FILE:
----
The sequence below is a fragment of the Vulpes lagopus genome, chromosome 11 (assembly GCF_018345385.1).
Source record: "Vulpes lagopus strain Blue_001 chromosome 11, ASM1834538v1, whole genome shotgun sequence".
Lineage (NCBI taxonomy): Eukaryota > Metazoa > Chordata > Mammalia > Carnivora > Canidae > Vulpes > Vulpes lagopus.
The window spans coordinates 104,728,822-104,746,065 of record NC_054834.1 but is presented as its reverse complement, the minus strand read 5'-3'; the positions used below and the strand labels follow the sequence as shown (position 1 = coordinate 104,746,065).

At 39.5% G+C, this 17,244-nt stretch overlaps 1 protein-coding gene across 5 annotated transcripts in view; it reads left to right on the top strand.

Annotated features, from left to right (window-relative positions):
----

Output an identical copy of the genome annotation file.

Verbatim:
The sequence below is a fragment of the Vulpes lagopus genome, chromosome 11 (assembly GCF_018345385.1).
Source record: "Vulpes lagopus strain Blue_001 chromosome 11, ASM1834538v1, whole genome shotgun sequence".
Lineage (NCBI taxonomy): Eukaryota > Metazoa > Chordata > Mammalia > Carnivora > Canidae > Vulpes > Vulpes lagopus.
The window spans coordinates 104,728,822-104,746,065 of record NC_054834.1 but is presented as its reverse complement, the minus strand read 5'-3'; the positions used below and the strand labels follow the sequence as shown (position 1 = coordinate 104,746,065).

At 39.5% G+C, this 17,244-nt stretch overlaps 1 protein-coding gene across 5 annotated transcripts in view; it reads left to right on the top strand.

Annotated features, from left to right (window-relative positions):